Posted: Thursday June 2, 2005 12:25PM; Updated: Thursday June 2, 2005 4:07PM
4. Don't quote anyone on the record. That is, if you quote anyone at all. With stories like these, it is best to speak only to those sources who truly can't say what's on their minds until they've relinquished all manner of identity. In your reporting, it will be important to for you to qualify these sources to denote the exclusivity of your specific information. It's not enough to quote an "anonymous source," but a source "close to Brown" or a "Brown confidante." In the event that your Deep Throat is slightly outside the loop, describe him or her as a someone "with firsthand knowledge of the situation." If you fail to get anything out of Brown's camp, remember the NBA leaks information all the time.
5. Get a denial from Brown. No longer is it necessary for you to cover Brown on a daily basis in order to land an interview. With the right attitude and enough "anytime" minutes, you should be able to get on any sports talk radio show in the country on which Brown might appear as a guest. When addressing the coach, don't hesitate to preface your questions using phrases from Step 4. In his answer, Brown is likely to hit on several points, from the satisfaction he enjoys in his current job to his reluctance to uproot his family an umpteenth time. In your reporting, be careful to note the tone of his denial, whether he did so "angrily" or "vehemently." Brown must deny the rumor on record before it is officially considered true.
6. Introduce the rumor at an inopportune time. Now that you've got your quotes, your connections and the inside track on a vacancy, it's time to tell the world what you've learned. Unlike Step 1 (which you want to get out of the way as early as possible), Step 6 cannot be carried out until Brown's team is assured of a spot in the playoffs. The cut-and-dry storylines in a best-of-seven series tend to grow rather stale by the second game, and a juicy rumor is essential to renewing interest. It's also a great way to generate new themes, such as: "Is Team A distracted?" "Has Brown coached his last game with Team B?" "Will they send Brown out a winner?"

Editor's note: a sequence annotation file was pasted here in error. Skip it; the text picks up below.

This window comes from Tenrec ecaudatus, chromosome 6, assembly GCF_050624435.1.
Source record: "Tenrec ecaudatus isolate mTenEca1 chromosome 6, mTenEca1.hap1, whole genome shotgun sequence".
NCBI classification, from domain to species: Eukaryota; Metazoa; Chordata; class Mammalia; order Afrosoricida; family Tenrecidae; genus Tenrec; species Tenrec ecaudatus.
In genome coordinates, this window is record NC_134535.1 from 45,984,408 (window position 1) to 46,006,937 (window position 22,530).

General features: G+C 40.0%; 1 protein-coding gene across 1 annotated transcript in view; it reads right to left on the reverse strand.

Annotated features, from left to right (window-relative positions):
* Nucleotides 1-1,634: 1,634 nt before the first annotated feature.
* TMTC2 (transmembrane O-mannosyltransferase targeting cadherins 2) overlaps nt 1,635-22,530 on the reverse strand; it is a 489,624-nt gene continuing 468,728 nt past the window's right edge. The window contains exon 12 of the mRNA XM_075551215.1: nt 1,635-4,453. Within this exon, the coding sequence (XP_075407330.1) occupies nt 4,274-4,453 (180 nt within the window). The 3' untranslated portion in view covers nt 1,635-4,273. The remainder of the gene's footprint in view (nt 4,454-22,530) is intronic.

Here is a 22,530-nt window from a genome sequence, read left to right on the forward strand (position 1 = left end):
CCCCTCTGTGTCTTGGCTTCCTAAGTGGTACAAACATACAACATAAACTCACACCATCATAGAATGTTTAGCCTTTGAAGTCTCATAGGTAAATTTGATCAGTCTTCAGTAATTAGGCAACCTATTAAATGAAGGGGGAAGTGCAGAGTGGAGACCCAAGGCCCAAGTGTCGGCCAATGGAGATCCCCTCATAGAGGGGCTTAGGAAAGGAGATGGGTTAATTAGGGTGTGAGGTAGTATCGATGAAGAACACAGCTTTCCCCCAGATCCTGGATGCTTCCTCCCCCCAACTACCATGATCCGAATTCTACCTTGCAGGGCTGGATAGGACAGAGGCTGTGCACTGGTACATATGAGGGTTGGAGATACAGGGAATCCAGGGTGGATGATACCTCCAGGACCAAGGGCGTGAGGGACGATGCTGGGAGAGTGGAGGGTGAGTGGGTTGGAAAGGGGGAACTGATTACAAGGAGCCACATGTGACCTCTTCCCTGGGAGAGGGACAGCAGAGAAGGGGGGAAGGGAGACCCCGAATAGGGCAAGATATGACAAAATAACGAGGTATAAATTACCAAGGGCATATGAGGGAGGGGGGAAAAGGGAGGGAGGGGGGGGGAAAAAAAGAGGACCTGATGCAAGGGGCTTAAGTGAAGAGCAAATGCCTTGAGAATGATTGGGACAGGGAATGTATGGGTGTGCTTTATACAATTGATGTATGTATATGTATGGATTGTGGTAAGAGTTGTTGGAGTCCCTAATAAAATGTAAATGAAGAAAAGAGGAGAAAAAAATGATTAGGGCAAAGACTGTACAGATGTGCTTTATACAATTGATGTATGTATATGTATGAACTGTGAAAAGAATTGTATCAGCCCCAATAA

7. Shoot down competing rumors immediately. If there is any disparity in your information and what is being reported in the mainstream, immediately denounce it as false. Don't be shy about accusing your competitors of being irresponsible -- or better still, slander -- if you think it can help your story. In the rare case that you might be credentialed for the NBA playoffs, be proactive in getting a second denial from Brown. In your interviewing, make sure that he understands that you are "seeking clarification" while emphasizing your commitment to "set the record straight." For sports talk interviews, remember to announce yourself as a first time caller.
8. Say that Phil Jackson is also up for the same job. Granted it is unlikely that Brown would take a job in which Jackson also might be interested based on what we learned in Step 3, but as the only other coach not named Popovich or Tomjanovich to win an NBA championship in the last 14 years, Brown is one of the few coaches who can hold a candle to Jackson's considerable credentials. Any analogies to the rivalry between tween stars Lindsay Lohan and Hilary Duff are helpful to strengthening such an argument.
9. Hit up the message boards. A rumor is only as good as the number of people who believe it, and the message boards are as good as any outlet for garnering grass-roots support. For maximum effect, introduce your rumor in a new thread and with an anonymous handle favoring that rumored city or team (such as chapel_schill63 or le-bron4life27) so as not to reveal yourself as a journalist. Add to the thread liberally using additional screen names to inflate credibility as others log on to join your debate. This is what is known as creating buzz.
10. Don't retract. No matter how off base you were in the end, no matter how badly Brown burns you in his ensuing introductory news conference, you must remember to always stand by your story -- even if you did make the whole thing up. Remember: with Brown, there's always another chance to get it right.